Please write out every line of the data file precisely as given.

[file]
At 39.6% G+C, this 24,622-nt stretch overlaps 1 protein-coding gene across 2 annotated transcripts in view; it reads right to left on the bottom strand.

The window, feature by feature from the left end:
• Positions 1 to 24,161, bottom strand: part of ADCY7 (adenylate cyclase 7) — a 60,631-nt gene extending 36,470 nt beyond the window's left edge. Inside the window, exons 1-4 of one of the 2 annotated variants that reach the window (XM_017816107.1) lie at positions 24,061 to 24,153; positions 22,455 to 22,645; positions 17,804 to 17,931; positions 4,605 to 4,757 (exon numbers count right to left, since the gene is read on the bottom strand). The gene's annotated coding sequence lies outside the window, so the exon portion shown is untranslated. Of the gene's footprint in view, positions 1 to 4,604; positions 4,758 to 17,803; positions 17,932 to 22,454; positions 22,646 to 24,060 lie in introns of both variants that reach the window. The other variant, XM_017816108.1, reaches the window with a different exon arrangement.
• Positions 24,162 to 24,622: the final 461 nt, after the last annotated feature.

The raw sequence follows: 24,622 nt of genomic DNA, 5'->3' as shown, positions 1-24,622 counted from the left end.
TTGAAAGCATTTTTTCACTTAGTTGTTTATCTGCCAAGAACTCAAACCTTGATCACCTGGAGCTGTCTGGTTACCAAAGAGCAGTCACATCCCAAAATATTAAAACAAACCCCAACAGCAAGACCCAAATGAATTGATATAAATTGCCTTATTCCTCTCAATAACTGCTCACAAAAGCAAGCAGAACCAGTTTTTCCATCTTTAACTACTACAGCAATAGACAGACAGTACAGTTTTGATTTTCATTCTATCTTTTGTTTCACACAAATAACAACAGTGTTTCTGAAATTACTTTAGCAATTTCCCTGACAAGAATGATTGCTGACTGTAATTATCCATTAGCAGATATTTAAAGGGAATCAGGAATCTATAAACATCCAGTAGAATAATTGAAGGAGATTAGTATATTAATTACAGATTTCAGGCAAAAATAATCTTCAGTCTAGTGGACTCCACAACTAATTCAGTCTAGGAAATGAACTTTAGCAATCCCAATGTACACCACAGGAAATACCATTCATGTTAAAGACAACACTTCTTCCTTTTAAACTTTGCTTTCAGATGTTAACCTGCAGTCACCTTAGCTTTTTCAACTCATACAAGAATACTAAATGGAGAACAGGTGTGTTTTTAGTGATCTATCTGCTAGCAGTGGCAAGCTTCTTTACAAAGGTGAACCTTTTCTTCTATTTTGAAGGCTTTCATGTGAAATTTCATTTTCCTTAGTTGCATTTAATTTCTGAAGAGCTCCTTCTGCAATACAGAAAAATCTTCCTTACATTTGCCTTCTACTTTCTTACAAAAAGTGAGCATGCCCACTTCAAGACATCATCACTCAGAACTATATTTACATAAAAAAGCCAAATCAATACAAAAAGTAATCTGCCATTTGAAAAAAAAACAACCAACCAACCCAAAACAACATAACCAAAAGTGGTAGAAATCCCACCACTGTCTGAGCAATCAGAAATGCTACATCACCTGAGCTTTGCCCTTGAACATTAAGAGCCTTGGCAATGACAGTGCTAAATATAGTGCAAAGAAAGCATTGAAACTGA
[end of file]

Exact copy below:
At 39.6% G+C, this 24,622-nt stretch overlaps 1 protein-coding gene across 2 annotated transcripts in view; it reads right to left on the bottom strand.

The window, feature by feature from the left end:
• Positions 1 to 24,161, bottom strand: part of ADCY7 (adenylate cyclase 7) — a 60,631-nt gene extending 36,470 nt beyond the window's left edge. Inside the window, exons 1-4 of one of the 2 annotated variants that reach the window (XM_017816107.1) lie at positions 24,061 to 24,153; positions 22,455 to 22,645; positions 17,804 to 17,931; positions 4,605 to 4,757 (exon numbers count right to left, since the gene is read on the bottom strand). The gene's annotated coding sequence lies outside the window, so the exon portion shown is untranslated. Of the gene's footprint in view, positions 1 to 4,604; positions 4,758 to 17,803; positions 17,932 to 22,454; positions 22,646 to 24,060 lie in introns of both variants that reach the window. The other variant, XM_017816108.1, reaches the window with a different exon arrangement.
• Positions 24,162 to 24,622: the final 461 nt, after the last annotated feature.

The raw sequence follows: 24,622 nt of genomic DNA, 5'->3' as shown, positions 1-24,622 counted from the left end.
TTGAAAGCATTTTTTCACTTAGTTGTTTATCTGCCAAGAACTCAAACCTTGATCACCTGGAGCTGTCTGGTTACCAAAGAGCAGTCACATCCCAAAATATTAAAACAAACCCCAACAGCAAGACCCAAATGAATTGATATAAATTGCCTTATTCCTCTCAATAACTGCTCACAAAAGCAAGCAGAACCAGTTTTTCCATCTTTAACTACTACAGCAATAGACAGACAGTACAGTTTTGATTTTCATTCTATCTTTTGTTTCACACAAATAACAACAGTGTTTCTGAAATTACTTTAGCAATTTCCCTGACAAGAATGATTGCTGACTGTAATTATCCATTAGCAGATATTTAAAGGGAATCAGGAATCTATAAACATCCAGTAGAATAATTGAAGGAGATTAGTATATTAATTACAGATTTCAGGCAAAAATAATCTTCAGTCTAGTGGACTCCACAACTAATTCAGTCTAGGAAATGAACTTTAGCAATCCCAATGTACACCACAGGAAATACCATTCATGTTAAAGACAACACTTCTTCCTTTTAAACTTTGCTTTCAGATGTTAACCTGCAGTCACCTTAGCTTTTTCAACTCATACAAGAATACTAAATGGAGAACAGGTGTGTTTTTAGTGATCTATCTGCTAGCAGTGGCAAGCTTCTTTACAAAGGTGAACCTTTTCTTCTATTTTGAAGGCTTTCATGTGAAATTTCATTTTCCTTAGTTGCATTTAATTTCTGAAGAGCTCCTTCTGCAATACAGAAAAATCTTCCTTACATTTGCCTTCTACTTTCTTACAAAAAGTGAGCATGCCCACTTCAAGACATCATCACTCAGAACTATATTTACATAAAAAAGCCAAATCAATACAAAAAGTAATCTGCCATTTGAAAAAAAAACAACCAACCAACCCAAAACAACATAACCAAAAGTGGTAGAAATCCCACCACTGTCTGAGCAATCAGAAATGCTACATCACCTGAGCTTTGCCCTTGAACATTAAGAGCCTTGGCAATGACAGTGCTAAATATAGTGCAAAGAAAGCATTGAAACTGA